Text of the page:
Why is diamond so tough, so adamant, so opposed to physical change? I think the answer is called "perfect covalency" but not in an electron sharing sense:
The paradox of the diamond is interesting. Its atoms are not arranged in a tight, closest-packing order. They lack the triangulation of sound architecture. In order for its remarkable rigidity to be understood, I assume that the electrons which surround this meager structure supply it with its resistance to deformation. This is one reason why I cannot assume that electron clouds can infiltrate one another like vapors or ghosts. link
Pure diamond is also colorless and transparent, so what gives fancy (colored) diamonds their colors? The answer is not simply: "there must be something blue inside." An impurity is involved, but not the usual colored metal atoms like iron or chromium found inside other gemstones. The impurities in blue and yellow diamonds are carbon's left- and right-hand periodic neighbors--boron and nitrogen--playing little tricks on the lattice electrons.

Take the perfect 3D lattice of carbon atoms pictured above. Now suppose that we could randomly go in and replace every millionth carbon atom with a boron atom without perturbing anything else. What we get is a boron-doped diamond lattice. Because boron has one less electron than carbon, the entire lattice structure of the diamond is riddled with electronic "holes."

Now it just so happens that reddish-orange light has just the right energy match to promote an electron on an adjacent carbon atom into a "hole" next door. That jump in turn creates a new "hole" and so the next neighbor carbon jumps at the chance to fill the new hole and so on and so forth throughout the entire diamond lattice. Really, a blue diamond is rather like a doped silicon p-type semi conductor. In fact, blue diamonds are semi-conductors--albeit rather expensive ones!

Because only reddish-orange light is absorbed, the remaining visible light appears bluish to our eye because the white light lacks its reddish-orange component: remember the color wheel and complimentary colors!

Likewise, water in a white bathtub appears bluish because it absorbs some of the reddish component of the incident white light. That's also why heat lamps are red too--they are more or less tuned to the wavelength (infrared) that water in food absorbs and converts to heat. Microwave ovens are even better at this.

So what makes yellow diamonds? The answer is slightly more complex. If nitrogen atoms, carbon's other nearest neighbor, are doped into the diamond lattice instead of boron, each nitrogen brings an extra electron into the lattice which is easily promoted to the existing conduction band of diamond by violet light--ergo yellow appearing diamonds. Yellow diamond is analogous to an n-type semiconductor. Here's a link explaining in more detail why blue diamonds are blue and why yellow diamonds are yellow: Link.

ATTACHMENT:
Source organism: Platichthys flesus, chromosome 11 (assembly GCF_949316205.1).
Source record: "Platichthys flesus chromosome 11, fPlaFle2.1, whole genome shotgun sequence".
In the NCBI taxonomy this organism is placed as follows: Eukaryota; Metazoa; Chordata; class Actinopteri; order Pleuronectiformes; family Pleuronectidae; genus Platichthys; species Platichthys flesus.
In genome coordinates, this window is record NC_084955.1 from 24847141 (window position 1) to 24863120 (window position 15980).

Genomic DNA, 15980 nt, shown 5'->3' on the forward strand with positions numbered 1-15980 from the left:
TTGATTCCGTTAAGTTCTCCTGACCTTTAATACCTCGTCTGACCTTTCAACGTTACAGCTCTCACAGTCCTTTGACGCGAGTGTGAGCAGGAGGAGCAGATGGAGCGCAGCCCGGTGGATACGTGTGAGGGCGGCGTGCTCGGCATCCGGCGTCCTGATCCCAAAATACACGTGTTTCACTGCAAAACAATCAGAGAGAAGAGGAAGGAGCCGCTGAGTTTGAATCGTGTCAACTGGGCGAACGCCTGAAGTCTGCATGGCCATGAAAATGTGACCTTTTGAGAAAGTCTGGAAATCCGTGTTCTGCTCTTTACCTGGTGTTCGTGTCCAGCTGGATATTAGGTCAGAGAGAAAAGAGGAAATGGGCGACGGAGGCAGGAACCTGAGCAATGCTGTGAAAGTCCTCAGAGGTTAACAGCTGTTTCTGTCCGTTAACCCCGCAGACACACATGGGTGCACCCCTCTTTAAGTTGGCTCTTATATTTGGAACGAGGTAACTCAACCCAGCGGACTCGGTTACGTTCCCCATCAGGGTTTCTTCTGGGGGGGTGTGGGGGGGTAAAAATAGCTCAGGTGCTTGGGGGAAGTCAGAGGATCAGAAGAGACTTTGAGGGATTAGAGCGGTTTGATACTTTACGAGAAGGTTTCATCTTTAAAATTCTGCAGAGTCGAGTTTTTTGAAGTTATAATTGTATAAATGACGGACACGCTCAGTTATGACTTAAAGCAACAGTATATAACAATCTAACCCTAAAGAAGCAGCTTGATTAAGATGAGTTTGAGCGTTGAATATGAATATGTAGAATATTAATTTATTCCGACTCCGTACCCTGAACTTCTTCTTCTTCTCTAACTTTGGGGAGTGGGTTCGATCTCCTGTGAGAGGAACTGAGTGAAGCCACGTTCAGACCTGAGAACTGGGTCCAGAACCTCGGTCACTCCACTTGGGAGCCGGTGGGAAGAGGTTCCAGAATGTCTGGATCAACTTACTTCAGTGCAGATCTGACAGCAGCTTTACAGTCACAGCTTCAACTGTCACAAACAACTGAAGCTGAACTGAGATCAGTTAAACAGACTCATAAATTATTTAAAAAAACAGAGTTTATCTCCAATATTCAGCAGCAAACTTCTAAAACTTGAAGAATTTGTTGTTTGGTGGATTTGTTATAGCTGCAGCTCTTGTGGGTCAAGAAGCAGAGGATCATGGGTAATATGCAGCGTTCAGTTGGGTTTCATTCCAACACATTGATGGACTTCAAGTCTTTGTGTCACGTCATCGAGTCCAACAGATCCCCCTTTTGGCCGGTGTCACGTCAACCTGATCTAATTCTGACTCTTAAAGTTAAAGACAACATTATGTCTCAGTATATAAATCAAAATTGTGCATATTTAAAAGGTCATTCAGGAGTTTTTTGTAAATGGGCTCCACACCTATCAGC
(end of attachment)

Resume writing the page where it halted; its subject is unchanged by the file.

Meanwhile, here's a very pretty picture of the Hope Diamond:

*I don't mean "blue diamond-shaped" Viagra either.

Thursday, October 7, 2010

50 Years Of MyTunes: 1967

One man's opinion:
There were three essential albums in the Magic Summer of '67: Sergeant Peppers's by The Beatles, Surrealistic Pillow by The Airplane, and The Doors by Robbie Krieger, Ray Manzarek, John Densmore, and Jim Morrison--and in some ways, it is only the last of these that seems far away in time, as if we remember it from another world and another lifetime.
~Bruce Harris (1972)
Another man's opinion: Are You Experienced? ~ Jimi Hendrix

A few of my favorite Singles:

Purple Haze ~ The Jimi Hendrix Experience
White Rabbit ~ The Jefferson Airplane
Time Has Come Today ~ The Chambers Brothers
Brown Eyed Girl ~ Van Morrison
Tears Of A Clown~ Smokey Robinson & the Miracles
Get Together ~ The Youngbloods
I Think We're Alone Now ~ Tommy James & the Shondells
Lucy In The Sky With Diamonds ~ The Beatles
Gentle On My Mind ~ Glen Campbell
San Francisco ~ Scott McKenzie
Break On Through ~ The Doors
Incense And Peppermints ~ Strawberry Alarm Clock
Spooky ~ Classics IV
Tuesday Afternoon ~ The Moody Blues
Strange Brew ~ Cream
Pictures Of Matchstick Men ~ The Status Quo
Itchycoo Park ~The Small Faces
Both Sides Now ~ Judy Collins

Some people really dislike "Incense and Peppermints" but I have this fantastic indelible memory of running around in the backyard when I was 7 or 8 singing:
Beatniks and politics nothing is new, a yardstick for lunatics, one point of view


The end of summer brings a gradual respite from arduous work. October, with its golden days and hazy blue atmosphere, is signalized in some German communities with a harvest festival on the first Sunday of the month. For forty-five years such an event has been observed annually in Sheboygan and Milwaukee by Bavarian societies. Less regularly but over a longer period smaller German settlements have kept up the custom. It is a Thanksgiving event, religious in background, colorful with Old World civic ceremonials. Among the older Germans it is still known as the 'Münchner October Fest.'
~Fred L. Holmes, "Freiheit Ist Meine" Old World Wisconsin (1944)

Wednesday, October 6, 2010

One Step At A Time

Consider again an uphill change from A to B with a steep barrier (tipping point): link

When faced with such a high barrier, it helps to break the uphill slog into steps. Catalysts (enzymes included) employ this strategy, breaking a reaction into one or more steps.*

Linus Pauling, that greatest of American chemists, introduced the profound notion that enzymes work by stabilizing tipping points (transition state energies in the parlance) and thereby speed things up: